In consecutive interpreting, the translation takes place with a time lag. The interpreter takes notes during the original talk and translates the contents of the speech at the end. This makes it easier for listeners to understand the translated content or complex relationships presented in a foreign language. This form of translation is often used for speeches to give listeners the opportunity to hear the original version themselves, even if they do not speak the foreign language perfectly. The interpreter will then ensure comprehensive understanding with a summarised translation. This requires the interpreter’s work to be particularly precise, because the time-shifted interpreting significantly prolongs the lecture time. The audience should not be overloaded with a wealth of non-relevant statements or numerous repetitions.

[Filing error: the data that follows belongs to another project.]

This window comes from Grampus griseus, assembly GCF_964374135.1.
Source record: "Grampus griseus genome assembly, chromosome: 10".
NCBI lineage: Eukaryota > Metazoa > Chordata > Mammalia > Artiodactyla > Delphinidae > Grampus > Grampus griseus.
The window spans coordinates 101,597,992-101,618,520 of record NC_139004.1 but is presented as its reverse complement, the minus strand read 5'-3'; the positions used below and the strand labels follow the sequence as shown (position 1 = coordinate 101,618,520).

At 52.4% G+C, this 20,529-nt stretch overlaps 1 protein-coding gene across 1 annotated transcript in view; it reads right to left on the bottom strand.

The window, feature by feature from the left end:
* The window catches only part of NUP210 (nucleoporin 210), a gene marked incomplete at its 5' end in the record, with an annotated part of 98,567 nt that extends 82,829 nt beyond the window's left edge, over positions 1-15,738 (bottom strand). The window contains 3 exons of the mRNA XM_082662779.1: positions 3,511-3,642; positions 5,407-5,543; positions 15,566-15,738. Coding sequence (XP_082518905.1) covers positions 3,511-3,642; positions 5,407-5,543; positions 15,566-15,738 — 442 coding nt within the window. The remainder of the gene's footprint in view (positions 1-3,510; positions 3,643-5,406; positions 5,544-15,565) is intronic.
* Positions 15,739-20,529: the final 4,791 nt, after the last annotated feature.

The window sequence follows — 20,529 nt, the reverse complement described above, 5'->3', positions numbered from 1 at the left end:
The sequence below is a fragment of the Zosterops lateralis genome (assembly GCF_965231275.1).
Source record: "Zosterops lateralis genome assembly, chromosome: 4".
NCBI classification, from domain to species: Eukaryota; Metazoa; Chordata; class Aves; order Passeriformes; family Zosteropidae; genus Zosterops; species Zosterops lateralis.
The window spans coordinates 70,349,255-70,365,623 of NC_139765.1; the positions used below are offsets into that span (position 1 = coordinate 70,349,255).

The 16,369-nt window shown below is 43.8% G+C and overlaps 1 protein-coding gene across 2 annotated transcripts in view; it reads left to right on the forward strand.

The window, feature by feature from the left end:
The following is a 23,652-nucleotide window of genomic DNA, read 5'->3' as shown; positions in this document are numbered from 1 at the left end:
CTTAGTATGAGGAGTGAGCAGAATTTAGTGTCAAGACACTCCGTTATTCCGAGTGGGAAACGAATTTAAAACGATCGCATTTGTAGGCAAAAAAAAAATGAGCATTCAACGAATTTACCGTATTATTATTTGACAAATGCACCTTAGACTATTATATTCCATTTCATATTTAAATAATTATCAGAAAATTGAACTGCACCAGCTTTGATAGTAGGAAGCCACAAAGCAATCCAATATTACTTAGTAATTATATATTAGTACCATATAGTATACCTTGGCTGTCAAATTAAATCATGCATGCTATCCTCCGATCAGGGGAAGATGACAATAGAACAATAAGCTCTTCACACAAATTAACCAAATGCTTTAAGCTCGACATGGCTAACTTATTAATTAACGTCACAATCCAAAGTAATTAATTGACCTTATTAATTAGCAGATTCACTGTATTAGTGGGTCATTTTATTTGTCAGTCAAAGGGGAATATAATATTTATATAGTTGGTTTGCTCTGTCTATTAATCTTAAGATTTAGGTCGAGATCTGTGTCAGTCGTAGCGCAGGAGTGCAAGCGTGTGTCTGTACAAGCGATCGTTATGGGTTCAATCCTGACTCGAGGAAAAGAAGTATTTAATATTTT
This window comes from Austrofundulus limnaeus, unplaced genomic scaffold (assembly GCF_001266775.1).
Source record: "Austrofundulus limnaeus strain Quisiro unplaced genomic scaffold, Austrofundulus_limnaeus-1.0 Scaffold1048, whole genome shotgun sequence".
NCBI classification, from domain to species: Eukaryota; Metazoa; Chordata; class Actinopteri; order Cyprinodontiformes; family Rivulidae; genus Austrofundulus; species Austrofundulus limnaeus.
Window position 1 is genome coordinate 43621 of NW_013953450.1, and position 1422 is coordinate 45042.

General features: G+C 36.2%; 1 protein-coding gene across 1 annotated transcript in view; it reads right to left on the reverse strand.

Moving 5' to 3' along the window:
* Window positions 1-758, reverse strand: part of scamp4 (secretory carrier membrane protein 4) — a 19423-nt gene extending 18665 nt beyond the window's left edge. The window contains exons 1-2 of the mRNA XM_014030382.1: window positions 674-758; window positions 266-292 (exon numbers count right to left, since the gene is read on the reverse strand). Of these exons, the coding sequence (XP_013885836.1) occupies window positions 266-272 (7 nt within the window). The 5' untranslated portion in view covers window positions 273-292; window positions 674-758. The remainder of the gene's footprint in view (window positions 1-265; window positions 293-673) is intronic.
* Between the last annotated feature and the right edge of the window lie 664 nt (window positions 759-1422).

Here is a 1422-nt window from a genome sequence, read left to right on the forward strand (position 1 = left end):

Speakers who want to work with a consecutive interpreter can make the interpreter's job easier by following a few tips.
Tip 1: Documents for the interpreter
If a pre-written speech or a list of bullet points is available, this will enable the interpreter to prepare optimally for their work. This increases the quality and quantity of consecutive interpreting, as the translator will have already had the opportunity to familiarise themselves with the topic in advance.
Tip 2: Speak freely or read slowly
Speaking freely is ideal for lectures, readings, or recitals, because speakers will automatically give the right emphasis to the speech, making it easier for the audience to follow. If the speech is to be read out, reading slowly and with emphasis is an advantage for listeners and the interpreter.
Tip 3: Abbreviations and proper names
Proper names and numbers are usually very familiar to the speaker, but they are not necessarily known to the audience. Pronouncing these slowly and clearly makes it easier for the interpreter and the listeners to grasp the meaning of what has been said. Abbreviations or subject-specific terms should be briefly explained if the audience does not consist entirely of experts in the field.
Tip 4: Jokes are difficult to translate
Jokes and sayings can make a speech less monotonous. But if the speech is going to be interpreted afterwards, experts advise against using them. Jokes are usually lost in translation and are unnecessarily confusing for listeners.